San Francisco Bay Area Chapter of American Statistical Association

Monthly Seminar

Co-sponsored by DahShu (



Statistical Challenges in Immuno-Oncology, a Cellular Therapies Perspective


Immuno-oncology, or cancer immunotherapy, uses a patientŐs own immune system to help fight their cancer.  While a relationship between infections and cancer regression has been observed for centuries, greater understanding of the immune system and how it recognizes—or fails to recognize—cancer cells has allowed development of multiple immunotherapy approaches.  Antibodies, cytokines and cellular therapies have been developed to treat a variety of cancers.  More recently, checkpoint inhibitors and chimeric antigen receptor t-cell (CAR-T) therapies have demonstrated remarkable levels of activity in patients with relapsed/refractory solid tumors and hematologic malignancies, and the evaluation of the combination of immuno-oncology agents is well underway.


Cellular therapies, such as the recently approved CAR-T therapy tisagenlecleucel and the cancer vaccine sipuleucel-T, present unique development challenges, since each patientŐs product is manufactured from their own cells.  The ability to manufacture and the time required to deliver the product to a patient impacts the definition of efficacy and safety populations and the evaluation of these products versus historical or concurrent controls.  Further, as each patient represents a unique lot, and with a manufacturing process that may still be in development during the conduct of early trials, process monitoring and evaluation versus patient outcomes plays an important role.  Their distinct safety profiles, the possibility for pseudo-progression or lack of effect on traditional clinical markers, and cost, suggests subset identification and biomarker development will be useful in managing treatment decisions.  Finally, manufacturing process and safety monitoring in a post-approval setting may offer unique opportunities to better understand these products.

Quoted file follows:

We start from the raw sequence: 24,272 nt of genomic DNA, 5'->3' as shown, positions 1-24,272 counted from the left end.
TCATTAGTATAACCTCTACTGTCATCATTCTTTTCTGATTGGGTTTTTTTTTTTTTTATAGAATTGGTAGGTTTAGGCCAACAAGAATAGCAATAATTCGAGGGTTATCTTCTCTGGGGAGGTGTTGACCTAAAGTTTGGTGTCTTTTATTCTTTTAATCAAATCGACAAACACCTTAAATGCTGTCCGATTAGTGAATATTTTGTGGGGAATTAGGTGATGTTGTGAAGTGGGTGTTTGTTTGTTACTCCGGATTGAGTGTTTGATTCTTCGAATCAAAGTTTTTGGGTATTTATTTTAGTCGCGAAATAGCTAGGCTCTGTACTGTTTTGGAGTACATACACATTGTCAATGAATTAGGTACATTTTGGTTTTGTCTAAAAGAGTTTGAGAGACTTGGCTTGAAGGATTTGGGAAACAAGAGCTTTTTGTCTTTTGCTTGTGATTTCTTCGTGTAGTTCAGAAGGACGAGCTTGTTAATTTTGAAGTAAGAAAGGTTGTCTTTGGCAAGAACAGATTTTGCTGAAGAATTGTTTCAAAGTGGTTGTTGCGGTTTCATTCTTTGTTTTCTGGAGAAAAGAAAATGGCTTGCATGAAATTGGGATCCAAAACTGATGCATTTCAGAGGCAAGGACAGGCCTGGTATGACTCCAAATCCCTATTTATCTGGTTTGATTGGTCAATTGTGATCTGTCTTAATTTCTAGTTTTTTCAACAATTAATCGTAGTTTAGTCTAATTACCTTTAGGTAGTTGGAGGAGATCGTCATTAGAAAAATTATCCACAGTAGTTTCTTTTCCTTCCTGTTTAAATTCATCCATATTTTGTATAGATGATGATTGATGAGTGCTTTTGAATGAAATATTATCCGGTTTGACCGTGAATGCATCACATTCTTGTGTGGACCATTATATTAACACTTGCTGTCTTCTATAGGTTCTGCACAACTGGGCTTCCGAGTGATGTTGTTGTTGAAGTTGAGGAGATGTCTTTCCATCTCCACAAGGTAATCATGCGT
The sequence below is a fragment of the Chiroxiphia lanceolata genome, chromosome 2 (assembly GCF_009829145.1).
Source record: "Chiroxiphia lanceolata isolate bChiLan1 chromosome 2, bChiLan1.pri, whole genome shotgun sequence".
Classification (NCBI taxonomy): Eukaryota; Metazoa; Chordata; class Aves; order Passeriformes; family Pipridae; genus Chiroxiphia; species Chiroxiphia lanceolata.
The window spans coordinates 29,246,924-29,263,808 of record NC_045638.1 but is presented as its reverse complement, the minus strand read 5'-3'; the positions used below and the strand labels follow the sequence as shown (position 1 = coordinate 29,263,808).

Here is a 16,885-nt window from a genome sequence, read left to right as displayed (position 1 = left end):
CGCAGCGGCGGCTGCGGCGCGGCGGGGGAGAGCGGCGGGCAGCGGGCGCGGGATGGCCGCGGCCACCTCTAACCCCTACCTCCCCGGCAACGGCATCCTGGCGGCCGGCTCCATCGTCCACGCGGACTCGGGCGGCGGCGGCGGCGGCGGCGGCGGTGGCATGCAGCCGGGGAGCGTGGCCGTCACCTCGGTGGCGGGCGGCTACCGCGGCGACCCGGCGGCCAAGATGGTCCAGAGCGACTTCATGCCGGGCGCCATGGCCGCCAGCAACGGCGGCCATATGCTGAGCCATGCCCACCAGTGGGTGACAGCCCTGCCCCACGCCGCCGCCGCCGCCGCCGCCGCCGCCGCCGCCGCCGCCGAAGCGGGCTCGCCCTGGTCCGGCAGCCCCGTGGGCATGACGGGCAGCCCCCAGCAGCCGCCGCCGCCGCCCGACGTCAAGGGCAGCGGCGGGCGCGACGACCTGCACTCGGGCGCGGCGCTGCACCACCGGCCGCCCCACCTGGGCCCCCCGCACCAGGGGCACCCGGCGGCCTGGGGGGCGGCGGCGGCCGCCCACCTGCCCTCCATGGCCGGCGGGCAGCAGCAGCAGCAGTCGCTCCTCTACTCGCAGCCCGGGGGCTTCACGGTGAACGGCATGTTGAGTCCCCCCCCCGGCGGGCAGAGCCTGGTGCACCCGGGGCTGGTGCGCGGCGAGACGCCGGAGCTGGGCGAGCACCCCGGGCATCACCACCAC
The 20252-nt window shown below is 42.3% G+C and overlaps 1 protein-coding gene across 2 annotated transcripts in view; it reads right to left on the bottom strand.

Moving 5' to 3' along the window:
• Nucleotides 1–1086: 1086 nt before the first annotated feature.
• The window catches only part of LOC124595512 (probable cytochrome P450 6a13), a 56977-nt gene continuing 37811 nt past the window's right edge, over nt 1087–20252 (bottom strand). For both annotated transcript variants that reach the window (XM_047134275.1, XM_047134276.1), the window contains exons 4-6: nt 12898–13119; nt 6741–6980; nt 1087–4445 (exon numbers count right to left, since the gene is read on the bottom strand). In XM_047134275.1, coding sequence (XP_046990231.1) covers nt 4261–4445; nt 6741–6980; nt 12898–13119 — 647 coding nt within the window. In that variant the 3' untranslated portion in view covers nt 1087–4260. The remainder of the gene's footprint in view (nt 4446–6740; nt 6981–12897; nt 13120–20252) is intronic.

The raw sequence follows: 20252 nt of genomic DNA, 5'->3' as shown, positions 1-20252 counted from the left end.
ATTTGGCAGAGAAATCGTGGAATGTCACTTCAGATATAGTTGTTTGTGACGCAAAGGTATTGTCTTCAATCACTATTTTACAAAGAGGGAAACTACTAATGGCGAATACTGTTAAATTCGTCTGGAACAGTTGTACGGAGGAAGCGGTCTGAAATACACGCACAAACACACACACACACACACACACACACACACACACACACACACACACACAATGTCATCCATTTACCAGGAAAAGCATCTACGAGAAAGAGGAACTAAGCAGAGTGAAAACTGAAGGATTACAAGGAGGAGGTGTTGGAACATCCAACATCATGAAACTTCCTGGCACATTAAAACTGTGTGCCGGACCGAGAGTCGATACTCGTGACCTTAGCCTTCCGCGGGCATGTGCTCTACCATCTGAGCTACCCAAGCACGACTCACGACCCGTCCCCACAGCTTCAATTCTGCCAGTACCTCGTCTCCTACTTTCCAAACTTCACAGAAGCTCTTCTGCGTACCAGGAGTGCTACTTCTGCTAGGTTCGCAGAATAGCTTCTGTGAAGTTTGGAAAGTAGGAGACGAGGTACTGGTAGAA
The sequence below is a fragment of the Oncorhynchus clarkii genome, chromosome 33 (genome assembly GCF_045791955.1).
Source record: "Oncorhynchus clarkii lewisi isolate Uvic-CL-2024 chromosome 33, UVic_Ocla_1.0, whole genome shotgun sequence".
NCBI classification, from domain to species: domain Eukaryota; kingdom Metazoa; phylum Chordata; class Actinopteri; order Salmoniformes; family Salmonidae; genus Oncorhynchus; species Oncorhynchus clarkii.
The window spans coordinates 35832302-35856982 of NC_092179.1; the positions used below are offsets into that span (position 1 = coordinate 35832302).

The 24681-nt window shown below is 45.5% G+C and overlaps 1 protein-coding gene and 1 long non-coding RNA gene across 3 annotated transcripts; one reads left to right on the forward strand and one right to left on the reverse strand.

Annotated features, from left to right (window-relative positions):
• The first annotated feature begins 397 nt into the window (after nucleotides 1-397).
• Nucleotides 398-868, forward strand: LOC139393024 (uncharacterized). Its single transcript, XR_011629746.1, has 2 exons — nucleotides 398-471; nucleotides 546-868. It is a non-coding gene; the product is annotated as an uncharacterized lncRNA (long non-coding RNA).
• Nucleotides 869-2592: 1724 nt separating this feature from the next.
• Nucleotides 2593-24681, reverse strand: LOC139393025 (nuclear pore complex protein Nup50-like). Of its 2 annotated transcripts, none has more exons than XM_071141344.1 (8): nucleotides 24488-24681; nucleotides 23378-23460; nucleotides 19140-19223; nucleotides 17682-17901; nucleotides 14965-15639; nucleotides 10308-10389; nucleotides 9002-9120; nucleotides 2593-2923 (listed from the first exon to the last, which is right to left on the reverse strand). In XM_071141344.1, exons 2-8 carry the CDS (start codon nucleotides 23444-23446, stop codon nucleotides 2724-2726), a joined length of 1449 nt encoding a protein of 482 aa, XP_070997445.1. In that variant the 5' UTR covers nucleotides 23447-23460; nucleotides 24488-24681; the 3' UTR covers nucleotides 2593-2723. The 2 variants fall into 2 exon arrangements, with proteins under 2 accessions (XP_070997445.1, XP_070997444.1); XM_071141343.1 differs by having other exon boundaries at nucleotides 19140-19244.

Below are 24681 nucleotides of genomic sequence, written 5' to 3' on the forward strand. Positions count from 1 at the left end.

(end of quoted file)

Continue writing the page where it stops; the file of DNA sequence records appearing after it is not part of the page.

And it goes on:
4:30 – 6:00 pm, Thursday, October 19, 2017

(4:30-5:00 social networking, 5:00-6:00 seminar)


Genomic Health, Inc.: Buzz Lightyear Conference Room

101Galveston Drive, Redwood City, CA 94063 Free parking


Register online at (registration required)



James B. Whitmore, Ph.D.

Vice President, Biostatistics & Data Management

Genomic Health, Inc.


Speaker bio: Since July of this year, Dr. Whitmore has been Vice President of Biostatistics & Data Management at Genomic Health.  After receiving his M.S. and Ph.D. in Statistics from Colorado State University, he spent 25 years in the pharma and biotech industries, including roles with Hoechst Marion Roussel, Immunex, Amgen, Berlex, Gilead Sciences, Dendreon, and Juno Therapeutics.  During his career, he has supported all phases of clinical development, research, manufacturing, medical affairs and global regulatory submissions across the rheumatology, dermatology, cardiology, infectious diseases, pulmonology, and oncology therapeutic areas.  Most recently at Dendreon and Juno Therapeutics, Dr. Whitmore oversaw biostatistics and data management support for cellular immunotherapy products in genitourinary and hematologic oncology.  In addition to the ASA, he is an active member of the Drug Information Association (DIA) and the American Society of Clinical Oncology (AS